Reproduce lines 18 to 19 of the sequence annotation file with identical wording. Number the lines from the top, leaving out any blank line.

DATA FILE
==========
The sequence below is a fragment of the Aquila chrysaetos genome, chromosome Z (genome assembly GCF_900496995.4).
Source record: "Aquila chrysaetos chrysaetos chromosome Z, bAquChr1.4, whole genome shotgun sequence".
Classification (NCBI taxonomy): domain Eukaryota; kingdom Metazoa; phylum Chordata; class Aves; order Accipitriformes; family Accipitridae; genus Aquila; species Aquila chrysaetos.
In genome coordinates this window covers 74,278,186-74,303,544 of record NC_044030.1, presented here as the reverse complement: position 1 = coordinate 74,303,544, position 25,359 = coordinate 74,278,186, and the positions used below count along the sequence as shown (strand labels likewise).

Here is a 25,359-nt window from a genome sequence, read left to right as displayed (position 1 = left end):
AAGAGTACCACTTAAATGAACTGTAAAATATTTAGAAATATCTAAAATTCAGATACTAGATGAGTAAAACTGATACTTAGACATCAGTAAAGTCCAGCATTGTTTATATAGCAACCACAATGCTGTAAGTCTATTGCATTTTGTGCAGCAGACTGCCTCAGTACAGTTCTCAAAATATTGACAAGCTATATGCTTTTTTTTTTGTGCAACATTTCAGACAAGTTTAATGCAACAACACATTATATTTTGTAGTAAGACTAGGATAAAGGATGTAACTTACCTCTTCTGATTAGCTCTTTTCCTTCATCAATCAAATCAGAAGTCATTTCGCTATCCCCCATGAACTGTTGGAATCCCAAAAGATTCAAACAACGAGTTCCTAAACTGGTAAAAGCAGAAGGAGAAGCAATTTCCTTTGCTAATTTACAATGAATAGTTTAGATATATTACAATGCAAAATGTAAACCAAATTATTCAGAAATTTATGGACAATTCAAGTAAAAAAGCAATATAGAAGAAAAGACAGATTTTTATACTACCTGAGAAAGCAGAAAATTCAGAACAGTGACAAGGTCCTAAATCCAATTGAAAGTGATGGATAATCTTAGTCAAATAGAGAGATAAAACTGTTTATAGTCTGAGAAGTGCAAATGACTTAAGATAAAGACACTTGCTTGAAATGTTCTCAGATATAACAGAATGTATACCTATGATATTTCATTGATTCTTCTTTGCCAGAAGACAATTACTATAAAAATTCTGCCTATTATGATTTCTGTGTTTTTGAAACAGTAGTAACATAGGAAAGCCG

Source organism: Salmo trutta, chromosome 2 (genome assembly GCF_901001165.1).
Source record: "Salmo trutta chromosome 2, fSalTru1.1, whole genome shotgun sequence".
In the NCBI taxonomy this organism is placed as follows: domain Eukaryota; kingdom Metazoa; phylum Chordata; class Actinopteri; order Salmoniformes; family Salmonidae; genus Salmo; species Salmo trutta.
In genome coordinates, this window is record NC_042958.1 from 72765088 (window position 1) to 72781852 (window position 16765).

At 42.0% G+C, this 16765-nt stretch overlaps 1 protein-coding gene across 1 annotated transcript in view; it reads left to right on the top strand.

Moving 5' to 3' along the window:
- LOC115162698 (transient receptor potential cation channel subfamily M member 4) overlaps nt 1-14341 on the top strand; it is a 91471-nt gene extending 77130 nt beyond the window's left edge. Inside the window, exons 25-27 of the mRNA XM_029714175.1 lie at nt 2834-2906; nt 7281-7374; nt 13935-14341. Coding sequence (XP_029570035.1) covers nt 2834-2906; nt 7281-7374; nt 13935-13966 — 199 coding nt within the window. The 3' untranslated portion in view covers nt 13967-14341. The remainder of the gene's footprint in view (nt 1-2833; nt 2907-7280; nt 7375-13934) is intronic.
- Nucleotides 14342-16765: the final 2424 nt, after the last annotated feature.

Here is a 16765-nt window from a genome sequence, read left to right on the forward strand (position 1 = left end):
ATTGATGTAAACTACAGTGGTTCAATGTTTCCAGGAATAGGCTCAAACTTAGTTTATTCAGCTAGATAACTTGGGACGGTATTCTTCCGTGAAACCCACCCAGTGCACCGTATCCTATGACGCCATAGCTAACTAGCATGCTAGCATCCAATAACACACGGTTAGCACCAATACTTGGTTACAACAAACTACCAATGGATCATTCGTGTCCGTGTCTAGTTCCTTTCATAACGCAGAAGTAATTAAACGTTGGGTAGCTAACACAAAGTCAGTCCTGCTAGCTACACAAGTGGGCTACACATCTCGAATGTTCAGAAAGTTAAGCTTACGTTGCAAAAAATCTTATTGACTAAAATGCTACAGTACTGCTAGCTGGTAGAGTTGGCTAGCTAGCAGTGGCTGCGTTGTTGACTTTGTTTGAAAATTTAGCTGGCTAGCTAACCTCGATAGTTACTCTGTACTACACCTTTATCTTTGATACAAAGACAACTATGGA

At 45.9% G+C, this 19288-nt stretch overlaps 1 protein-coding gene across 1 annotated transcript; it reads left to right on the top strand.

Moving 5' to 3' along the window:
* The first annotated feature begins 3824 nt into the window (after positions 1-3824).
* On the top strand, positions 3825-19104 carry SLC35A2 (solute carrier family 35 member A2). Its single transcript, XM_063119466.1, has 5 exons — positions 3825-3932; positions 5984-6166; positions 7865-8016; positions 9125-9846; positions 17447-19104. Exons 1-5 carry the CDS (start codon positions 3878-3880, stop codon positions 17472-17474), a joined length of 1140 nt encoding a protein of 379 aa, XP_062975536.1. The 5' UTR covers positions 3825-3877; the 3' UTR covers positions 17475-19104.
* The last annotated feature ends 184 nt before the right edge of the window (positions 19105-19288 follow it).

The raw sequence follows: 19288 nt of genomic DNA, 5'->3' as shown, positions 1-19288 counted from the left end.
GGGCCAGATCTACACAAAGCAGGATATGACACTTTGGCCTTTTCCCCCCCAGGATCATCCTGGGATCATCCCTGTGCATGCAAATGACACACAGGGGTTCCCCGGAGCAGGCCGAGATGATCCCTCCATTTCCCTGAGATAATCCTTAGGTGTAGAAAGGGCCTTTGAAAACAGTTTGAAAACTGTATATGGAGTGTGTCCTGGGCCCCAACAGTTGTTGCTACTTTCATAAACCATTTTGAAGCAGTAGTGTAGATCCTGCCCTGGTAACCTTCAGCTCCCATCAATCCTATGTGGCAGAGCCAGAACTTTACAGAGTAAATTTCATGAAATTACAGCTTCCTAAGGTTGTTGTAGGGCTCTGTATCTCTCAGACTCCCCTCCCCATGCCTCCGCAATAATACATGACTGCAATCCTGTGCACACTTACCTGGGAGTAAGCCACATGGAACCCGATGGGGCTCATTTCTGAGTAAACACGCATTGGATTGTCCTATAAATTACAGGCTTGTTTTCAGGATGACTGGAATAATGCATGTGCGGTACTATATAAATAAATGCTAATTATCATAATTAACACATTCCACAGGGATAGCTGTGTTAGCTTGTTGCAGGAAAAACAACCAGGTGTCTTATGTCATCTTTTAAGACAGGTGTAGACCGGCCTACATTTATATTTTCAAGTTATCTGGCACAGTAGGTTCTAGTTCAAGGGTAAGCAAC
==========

Moving 5' to 3' along the window:
* The first annotated feature begins 3824 nt into the window (after positions 1-3824).